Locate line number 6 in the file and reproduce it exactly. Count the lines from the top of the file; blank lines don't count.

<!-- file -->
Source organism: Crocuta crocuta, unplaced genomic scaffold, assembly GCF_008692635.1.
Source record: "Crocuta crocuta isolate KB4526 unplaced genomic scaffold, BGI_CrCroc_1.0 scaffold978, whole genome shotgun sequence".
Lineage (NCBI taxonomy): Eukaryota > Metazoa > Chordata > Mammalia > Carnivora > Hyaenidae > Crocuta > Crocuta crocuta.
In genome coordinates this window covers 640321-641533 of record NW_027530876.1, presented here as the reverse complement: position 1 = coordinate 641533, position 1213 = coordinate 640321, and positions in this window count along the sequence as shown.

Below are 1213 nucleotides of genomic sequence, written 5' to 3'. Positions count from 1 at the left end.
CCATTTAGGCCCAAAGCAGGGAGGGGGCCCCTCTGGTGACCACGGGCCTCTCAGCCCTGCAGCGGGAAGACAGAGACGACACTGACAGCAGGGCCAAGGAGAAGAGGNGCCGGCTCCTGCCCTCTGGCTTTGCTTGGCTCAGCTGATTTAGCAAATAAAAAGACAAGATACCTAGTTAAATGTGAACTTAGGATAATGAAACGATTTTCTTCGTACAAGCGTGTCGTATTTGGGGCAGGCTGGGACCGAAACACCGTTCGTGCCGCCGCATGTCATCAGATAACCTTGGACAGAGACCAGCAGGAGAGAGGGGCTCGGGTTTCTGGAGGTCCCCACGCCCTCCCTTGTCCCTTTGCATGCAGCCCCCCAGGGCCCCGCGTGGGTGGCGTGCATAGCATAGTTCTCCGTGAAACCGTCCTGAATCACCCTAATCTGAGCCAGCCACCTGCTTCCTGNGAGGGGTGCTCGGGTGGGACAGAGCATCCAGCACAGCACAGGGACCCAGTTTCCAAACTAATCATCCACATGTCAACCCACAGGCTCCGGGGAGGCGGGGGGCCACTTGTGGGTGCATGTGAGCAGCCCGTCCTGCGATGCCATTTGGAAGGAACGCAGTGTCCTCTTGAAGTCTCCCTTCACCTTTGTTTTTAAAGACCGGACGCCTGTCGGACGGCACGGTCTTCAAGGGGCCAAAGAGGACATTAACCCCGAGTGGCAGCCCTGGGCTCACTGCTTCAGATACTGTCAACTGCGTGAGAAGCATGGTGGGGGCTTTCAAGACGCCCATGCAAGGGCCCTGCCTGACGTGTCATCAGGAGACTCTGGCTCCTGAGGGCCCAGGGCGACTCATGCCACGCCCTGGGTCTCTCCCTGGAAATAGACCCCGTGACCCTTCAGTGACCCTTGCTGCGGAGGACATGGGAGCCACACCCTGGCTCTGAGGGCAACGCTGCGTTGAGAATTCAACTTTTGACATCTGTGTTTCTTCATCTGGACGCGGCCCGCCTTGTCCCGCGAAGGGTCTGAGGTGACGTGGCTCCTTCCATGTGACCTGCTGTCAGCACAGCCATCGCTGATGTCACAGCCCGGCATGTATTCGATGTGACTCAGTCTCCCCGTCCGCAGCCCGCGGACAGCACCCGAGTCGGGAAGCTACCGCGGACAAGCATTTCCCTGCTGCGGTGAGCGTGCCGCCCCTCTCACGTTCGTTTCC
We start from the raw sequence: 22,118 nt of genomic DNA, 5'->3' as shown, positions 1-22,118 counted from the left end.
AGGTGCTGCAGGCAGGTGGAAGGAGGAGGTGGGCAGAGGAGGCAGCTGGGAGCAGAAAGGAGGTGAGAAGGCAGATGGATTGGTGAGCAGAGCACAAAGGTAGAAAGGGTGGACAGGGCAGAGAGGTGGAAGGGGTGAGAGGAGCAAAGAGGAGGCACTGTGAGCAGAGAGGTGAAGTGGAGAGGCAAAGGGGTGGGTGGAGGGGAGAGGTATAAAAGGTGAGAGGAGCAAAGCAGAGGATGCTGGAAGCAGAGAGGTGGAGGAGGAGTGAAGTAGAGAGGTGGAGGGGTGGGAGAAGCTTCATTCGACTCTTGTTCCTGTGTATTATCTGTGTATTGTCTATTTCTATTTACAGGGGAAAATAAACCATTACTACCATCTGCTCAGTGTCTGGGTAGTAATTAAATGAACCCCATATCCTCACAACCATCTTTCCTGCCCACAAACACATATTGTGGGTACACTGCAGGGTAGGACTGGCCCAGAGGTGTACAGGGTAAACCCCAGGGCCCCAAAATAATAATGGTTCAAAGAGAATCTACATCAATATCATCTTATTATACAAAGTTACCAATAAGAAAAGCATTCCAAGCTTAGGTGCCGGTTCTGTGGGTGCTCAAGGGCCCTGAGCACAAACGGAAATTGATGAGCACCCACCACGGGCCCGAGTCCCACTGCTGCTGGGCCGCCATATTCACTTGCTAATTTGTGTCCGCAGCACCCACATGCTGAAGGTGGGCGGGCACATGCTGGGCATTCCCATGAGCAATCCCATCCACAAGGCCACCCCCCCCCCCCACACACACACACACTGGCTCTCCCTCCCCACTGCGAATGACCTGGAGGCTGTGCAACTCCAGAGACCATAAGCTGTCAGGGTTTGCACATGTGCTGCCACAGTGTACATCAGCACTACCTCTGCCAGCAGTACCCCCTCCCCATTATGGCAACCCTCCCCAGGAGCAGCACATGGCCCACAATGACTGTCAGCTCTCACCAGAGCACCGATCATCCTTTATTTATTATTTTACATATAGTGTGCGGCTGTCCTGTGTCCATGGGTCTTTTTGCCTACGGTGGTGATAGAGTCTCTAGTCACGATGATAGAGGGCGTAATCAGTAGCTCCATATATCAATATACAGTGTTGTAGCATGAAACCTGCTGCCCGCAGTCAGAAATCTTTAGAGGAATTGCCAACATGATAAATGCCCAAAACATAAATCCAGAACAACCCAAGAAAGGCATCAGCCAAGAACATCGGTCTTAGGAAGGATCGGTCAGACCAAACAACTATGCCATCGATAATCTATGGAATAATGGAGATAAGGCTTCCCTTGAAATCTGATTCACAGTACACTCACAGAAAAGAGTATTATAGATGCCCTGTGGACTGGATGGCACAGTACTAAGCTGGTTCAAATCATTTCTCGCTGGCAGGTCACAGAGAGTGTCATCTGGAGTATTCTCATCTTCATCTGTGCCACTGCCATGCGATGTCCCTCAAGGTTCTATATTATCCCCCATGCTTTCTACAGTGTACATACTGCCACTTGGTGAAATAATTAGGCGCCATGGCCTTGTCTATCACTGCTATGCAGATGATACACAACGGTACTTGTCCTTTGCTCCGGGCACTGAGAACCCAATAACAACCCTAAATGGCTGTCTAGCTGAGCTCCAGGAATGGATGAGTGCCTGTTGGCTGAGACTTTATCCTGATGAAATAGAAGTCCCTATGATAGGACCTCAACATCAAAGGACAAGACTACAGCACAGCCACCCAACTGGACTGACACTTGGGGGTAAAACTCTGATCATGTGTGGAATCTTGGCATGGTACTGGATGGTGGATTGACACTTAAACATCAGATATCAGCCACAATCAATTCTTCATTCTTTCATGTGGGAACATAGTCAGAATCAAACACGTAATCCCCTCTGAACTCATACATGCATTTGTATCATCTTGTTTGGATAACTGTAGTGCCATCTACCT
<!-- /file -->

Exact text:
CCATTTAGGCCCAAAGCAGGGAGGGGGCCCCTCTGGTGACCACGGGCCTCTCAGCCCTGCAGCGGGAAGACAGAGACGACACTGACAGCAGGGCCAAGGAGAAGAGGNGCCGGCTCCTGCCCTCTGGCTTTGCTTGGCTCAGCTGATTTAGCAAATAAAAAGACAAGATACCTAGTTAAATGTGAACTTAGGATAATGAAACGATTTTCTTCGTACAAGCGTGTCGTATTTGGGGCAGGCTGGGACCGAAACACCGTTCGTGCCGCCGCATGTCATCAGATAACCTTGGACAGAGACCAGCAGGAGAGAGGGGCTCGGGTTTCTGGAGGTCCCCACGCCCTCCCTTGTCCCTTTGCATGCAGCCCCCCAGGGCCCCGCGTGGGTGGCGTGCATAGCATAGTTCTCCGTGAAACCGTCCTGAATCACCCTAATCTGAGCCAGCCACCTGCTTCCTGNGAGGGGTGCTCGGGTGGGACAGAGCATCCAGCACAGCACAGGGACCCAGTTTCCAAACTAATCATCCACATGTCAACCCACAGGCTCCGGGGAGGCGGGGGGCCACTTGTGGGTGCATGTGAGCAGCCCGTCCTGCGATGCCATTTGGAAGGAACGCAGTGTCCTCTTGAAGTCTCCCTTCACCTTTGTTTTTAAAGACCGGACGCCTGTCGGACGGCACGGTCTTCAAGGGGCCAAAGAGGACATTAACCCCGAGTGGCAGCCCTGGGCTCACTGCTTCAGATACTGTCAACTGCGTGAGAAGCATGGTGGGGGCTTTCAAGACGCCCATGCAAGGGCCCTGCCTGACGTGTCATCAGGAGACTCTGGCTCCTGAGGGCCCAGGGCGACTCATGCCACGCCCTGGGTCTCTCCCTGGAAATAGACCCCGTGACCCTTCAGTGACCCTTGCTGCGGAGGACATGGGAGCCACACCCTGGCTCTGAGGGCAACGCTGCGTTGAGAATTCAACTTTTGACATCTGTGTTTCTTCATCTGGACGCGGCCCGCCTTGTCCCGCGAAGGGTCTGAGGTGACGTGGCTCCTTCCATGTGACCTGCTGTCAGCACAGCCATCGCTGATGTCACAGCCCGGCATGTATTCGATGTGACTCAGTCTCCCCGTCCGCAGCCCGCGGACAGCACCCGAGTCGGGAAGCTACCGCGGACAAGCATTTCCCTGCTGCGGTGAGCGTGCCGCCCCTCTCACGTTCGTTTCC